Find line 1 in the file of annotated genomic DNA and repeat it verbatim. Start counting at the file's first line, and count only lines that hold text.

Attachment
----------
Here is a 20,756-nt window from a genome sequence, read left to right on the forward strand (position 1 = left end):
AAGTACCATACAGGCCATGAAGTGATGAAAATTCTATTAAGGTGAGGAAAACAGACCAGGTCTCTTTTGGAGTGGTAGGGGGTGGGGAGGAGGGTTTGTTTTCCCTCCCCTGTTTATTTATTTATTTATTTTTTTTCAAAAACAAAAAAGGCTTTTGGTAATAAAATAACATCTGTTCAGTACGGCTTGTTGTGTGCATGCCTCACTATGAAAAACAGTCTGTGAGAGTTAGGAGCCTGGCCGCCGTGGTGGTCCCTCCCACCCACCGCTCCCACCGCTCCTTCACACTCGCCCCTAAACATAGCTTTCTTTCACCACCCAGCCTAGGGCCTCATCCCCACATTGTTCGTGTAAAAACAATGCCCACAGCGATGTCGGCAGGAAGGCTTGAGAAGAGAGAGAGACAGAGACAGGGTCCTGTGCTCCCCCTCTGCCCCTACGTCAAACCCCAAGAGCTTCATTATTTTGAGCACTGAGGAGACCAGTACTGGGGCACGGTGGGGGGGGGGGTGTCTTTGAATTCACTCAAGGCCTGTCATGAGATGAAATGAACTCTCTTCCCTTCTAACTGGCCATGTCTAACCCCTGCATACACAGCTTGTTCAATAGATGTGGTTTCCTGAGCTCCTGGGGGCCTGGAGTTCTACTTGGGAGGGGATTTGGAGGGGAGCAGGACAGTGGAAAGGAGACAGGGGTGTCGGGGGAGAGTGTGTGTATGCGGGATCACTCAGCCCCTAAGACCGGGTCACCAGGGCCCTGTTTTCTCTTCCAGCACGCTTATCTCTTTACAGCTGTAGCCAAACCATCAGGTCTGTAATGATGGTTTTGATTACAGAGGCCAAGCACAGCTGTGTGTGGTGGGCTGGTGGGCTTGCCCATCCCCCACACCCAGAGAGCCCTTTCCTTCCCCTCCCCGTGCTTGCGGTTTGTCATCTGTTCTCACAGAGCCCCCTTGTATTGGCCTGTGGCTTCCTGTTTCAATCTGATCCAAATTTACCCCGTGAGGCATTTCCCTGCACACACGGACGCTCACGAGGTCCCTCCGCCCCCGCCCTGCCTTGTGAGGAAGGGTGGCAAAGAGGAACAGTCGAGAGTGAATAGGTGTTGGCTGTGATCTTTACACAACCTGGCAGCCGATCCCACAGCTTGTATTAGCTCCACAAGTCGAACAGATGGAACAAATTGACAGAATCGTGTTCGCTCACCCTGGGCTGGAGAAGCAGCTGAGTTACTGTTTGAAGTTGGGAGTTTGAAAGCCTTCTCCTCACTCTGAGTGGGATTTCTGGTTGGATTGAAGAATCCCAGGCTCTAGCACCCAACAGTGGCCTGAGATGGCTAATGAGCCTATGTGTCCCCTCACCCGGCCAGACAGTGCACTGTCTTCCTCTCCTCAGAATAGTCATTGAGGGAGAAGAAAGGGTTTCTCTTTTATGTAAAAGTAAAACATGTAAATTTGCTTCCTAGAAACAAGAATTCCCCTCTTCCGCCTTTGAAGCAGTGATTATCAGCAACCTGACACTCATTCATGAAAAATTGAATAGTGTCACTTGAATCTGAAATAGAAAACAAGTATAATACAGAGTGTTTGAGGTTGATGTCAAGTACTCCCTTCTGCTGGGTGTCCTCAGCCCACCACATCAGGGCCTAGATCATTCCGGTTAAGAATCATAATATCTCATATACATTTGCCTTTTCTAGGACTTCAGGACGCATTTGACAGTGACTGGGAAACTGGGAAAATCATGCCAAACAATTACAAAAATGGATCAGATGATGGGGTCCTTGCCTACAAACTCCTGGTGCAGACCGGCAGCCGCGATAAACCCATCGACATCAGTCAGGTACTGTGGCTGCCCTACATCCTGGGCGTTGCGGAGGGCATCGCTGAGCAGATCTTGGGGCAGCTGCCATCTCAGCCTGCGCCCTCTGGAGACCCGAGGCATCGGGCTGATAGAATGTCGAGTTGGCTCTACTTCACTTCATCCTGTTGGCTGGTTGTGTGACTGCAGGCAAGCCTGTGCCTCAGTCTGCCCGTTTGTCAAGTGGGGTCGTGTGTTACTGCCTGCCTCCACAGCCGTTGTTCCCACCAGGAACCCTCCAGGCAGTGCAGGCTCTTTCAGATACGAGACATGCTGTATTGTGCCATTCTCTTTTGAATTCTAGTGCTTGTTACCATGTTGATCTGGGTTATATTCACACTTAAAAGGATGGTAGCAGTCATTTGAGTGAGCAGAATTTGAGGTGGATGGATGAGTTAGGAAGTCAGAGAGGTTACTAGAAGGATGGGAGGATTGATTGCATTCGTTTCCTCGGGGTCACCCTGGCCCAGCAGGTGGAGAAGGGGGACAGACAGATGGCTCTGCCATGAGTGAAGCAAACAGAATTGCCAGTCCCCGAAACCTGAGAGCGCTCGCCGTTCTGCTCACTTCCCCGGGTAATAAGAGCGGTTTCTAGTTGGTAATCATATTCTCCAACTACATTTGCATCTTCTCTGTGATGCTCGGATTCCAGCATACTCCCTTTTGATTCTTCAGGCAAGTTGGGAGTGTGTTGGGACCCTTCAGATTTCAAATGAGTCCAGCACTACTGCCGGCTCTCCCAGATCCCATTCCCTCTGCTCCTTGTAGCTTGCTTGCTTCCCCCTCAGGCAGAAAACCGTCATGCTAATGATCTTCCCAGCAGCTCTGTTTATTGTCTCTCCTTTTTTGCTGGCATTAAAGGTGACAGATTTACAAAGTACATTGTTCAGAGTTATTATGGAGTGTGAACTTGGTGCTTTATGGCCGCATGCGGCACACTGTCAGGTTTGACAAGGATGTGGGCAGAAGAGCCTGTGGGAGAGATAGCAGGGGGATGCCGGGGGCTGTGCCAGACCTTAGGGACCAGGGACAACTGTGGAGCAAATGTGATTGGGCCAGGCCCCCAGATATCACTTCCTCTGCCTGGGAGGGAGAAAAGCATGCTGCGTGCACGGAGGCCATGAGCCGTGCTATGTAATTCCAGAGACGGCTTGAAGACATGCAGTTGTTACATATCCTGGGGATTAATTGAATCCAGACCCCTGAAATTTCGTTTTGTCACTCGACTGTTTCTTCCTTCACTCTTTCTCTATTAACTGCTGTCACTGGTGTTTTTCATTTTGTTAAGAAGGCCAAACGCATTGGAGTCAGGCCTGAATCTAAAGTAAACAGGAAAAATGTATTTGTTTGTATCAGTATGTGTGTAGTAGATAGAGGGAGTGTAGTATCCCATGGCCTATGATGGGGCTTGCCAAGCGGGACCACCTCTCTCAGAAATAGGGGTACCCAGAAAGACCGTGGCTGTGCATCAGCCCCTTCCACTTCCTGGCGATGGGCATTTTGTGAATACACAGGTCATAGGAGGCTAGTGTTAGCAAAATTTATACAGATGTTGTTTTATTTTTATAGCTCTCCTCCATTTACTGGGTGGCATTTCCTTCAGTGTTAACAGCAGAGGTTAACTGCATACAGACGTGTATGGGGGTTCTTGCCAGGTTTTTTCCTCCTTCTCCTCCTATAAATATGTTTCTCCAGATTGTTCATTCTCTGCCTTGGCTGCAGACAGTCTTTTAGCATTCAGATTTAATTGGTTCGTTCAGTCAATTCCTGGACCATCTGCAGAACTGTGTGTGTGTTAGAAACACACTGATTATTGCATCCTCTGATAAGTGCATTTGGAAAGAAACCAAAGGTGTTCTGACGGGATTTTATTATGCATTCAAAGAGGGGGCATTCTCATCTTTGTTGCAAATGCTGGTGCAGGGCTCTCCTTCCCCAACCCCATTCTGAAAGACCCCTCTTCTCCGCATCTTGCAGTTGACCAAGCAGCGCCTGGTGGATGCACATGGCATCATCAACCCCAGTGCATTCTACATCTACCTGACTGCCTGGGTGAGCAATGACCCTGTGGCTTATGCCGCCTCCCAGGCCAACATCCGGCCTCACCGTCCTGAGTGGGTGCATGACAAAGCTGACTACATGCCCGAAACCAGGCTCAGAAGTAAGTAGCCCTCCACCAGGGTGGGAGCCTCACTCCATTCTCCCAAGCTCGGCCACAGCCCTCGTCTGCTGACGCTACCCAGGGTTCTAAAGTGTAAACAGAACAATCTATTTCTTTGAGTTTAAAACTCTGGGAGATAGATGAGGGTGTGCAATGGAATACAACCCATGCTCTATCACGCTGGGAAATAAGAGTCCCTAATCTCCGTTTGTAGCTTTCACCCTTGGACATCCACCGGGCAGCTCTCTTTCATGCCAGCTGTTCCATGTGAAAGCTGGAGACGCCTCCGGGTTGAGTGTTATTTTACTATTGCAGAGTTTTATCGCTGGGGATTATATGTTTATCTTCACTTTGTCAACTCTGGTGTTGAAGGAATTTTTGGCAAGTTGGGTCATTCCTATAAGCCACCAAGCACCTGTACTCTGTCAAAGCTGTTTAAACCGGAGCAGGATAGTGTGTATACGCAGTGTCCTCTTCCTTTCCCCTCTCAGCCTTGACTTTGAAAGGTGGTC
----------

Here is a 20,756-nt window from a genome sequence, read left to right on the forward strand (position 1 = left end):